Re your last paragraph, you are being rather optimistic. I am not.
Yes the vote was to leave the EU.But there was no vote on the terms of future trading
relationships .It is not an unreasonable democratic compromise for a deeply divided electorate
for the uk to remain in a customs union, whether it is a good idea to tie future governments
to no doubt ‘neo liberal’ terms and conditions is another matter.
What certainly is democratic is that it is parliaments’ job to agree to the terms of brexit
and there is no democratic parliamentary agreement on those terms which
is why some kind of new referendum is increasingly likely.
Corbyn no doubt now wants to leave the EU in order to free a potential radical governments
programme from EU neo liberal censure BUT it is not only his status quo hungry
parliamentary colleagues who are against him on this but according to one poll
90% of labour membership. The mass momentum supporting membership who
joined the labour party to support Corbyn and his radical policies!
Democracy is multi faceted. 52 % supported brexit .66 % of labour held seats voted leave.
66% of labour voters voted remain .90% of labour mp’s and members still support remain.
Remember one Bennite tradition which Corbyn still embraces is internal democratisation
of the Labour Party for both leadership and policy.This democracy would firmly back
Labour fighting for a referendum to reverse the first one.
It is complicated and context is everything.Perhaps it is the cognitive dissonance of
‘The enemy of my enemy is my friend’ which grounds the failure for LEXIT arguments
to gain any traction with the vast majority of those who identify as left.
Remember also the context of the referendum.A shameless opportunistic appeal
from Cameron for UKIP inclined voters( including the racist voters that had previously
For Bill the context is about reclaiming the state for public purpose an economic
paradigm shift away from the neo liberal models which arose post Reagan and Thatcher
and has found a home in trade deals the world over including the Eu’s single market
and its’ disastrous shared austerity biased currency.
For most of the left in the Uk it is about opposing the far right.
Kevin, the amount of time to have another referendum is swiftly running out. 21 weeks is the shortest time needed apparently, according to the Institute for Government. It is unlikely that the EU will postpost the exit date past the beginning of July. This is quickly becoming a non-event.
larry .the eu have said they will postpone for a referendum not for renegotiation.
They still want to keep the show on the road.
I agree, Kevin, that they have said this. But will they extend beyond the beginning of July? They have elections and, as a referendum does not have a determinate outcome, it could interfere with the EU election cycle. If the UK is leaving, they don’t want the hassle of UK members being involved in the election process. The 21 week window seems to already extend beyond the beginning of July. In fact, from the 5th of January to the 1st of July, there are only 5 months, 3 weeks, and 5 days, which is only about 15/16 weeks. On this calculation, the time for another referendum has run out, unless the UK revokes the article. I can’t see this happening.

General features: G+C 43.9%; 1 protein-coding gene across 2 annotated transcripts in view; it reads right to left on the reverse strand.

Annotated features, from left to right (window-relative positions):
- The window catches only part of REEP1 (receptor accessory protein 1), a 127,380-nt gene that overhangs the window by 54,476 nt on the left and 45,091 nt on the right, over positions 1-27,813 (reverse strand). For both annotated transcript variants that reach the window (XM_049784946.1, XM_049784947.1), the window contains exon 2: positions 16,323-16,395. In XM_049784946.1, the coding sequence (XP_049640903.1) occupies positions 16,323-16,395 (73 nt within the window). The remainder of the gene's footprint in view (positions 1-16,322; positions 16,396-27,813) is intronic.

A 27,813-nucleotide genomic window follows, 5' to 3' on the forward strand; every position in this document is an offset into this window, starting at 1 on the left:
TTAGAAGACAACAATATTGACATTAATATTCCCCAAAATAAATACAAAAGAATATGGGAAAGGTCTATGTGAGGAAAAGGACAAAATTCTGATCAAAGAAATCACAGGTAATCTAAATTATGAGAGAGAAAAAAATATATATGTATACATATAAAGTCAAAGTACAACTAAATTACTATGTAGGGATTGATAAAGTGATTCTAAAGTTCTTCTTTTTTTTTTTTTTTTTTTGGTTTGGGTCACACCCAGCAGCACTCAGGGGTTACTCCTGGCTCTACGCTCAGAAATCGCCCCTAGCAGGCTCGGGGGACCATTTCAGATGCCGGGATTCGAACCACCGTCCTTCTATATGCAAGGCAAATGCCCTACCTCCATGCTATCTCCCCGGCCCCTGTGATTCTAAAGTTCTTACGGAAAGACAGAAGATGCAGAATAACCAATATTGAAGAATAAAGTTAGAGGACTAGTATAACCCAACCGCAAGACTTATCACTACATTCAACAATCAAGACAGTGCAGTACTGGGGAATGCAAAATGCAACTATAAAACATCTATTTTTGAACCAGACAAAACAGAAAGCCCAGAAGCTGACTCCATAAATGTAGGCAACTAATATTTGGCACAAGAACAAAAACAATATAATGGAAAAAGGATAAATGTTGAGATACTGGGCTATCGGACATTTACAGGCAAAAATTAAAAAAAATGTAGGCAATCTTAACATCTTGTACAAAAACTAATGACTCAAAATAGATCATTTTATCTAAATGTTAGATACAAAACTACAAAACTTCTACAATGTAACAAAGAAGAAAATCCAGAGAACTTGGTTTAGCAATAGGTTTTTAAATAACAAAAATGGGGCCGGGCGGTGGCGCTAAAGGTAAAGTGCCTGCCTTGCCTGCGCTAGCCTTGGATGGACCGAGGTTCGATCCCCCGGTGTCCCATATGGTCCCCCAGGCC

Apologies, Kevin, I inaccurately summarized. The Murder One drama from the nineties is on my mind. It is not 15 weeks, but 23/24. Which means that time has almost run out. I don’t think there is time to arrange such a referendum, campaign, and then count the votes.
“For Bill the context is about reclaiming the state for public purpose an economic
paradigm shift away from the neo liberal models”.
This is a revolution that suggests the re-assertion of labour power through the might of the trade unions. But that dominance, if it comes, is also representative of an ideological defeat of “undeserved wealth” and its apparent leverage over the political formulation of economic policy.
It represents the goal of MMT in many eyes – effectively putting capitalism in its place.
Yet, the businessmen that I meet, and just about every other mortal I come across worry about much more mundane things; how the hell do I ensure this business survives, how the hell do I meet my mortgage commitments and maintain my standard of living.
There might be be reference to the bastards not paying us enough, but that’s more likely to be in the context of the brutish world out there, rather than about capitalists trying to shrink me into economic misery.
Workers cannot tell you what GFC stands for, never mind when it was, nor do they care about its lingering after-effects. But they certainly think all these immigrants are having a negative effect on British life.
They see political goons, exemplified by a Brexit farce that has reduced ministerial statements to twaddle and a world of political leadership that spooks anyone’s common sense. They believe that economic forces are destroying jobs (and China is the favourite culprit), and that its various manifestations are also capable of destroying town-centres; oh, and we haven’t started on the welfare state.
They have not yet though, convinced themselves that the rigours of competition are seen as a Capitalistic hell that should be replaced with fiscal flexibility and a Marxist form of nirvana. They are addicted to budget responsibility and watching the pennies, but they might be tempted by a new form of narcotic, with the right kind of leadership.
I guess someone on the right might rise to that occasion for a transparent debate that also puts Brexit in a saner context.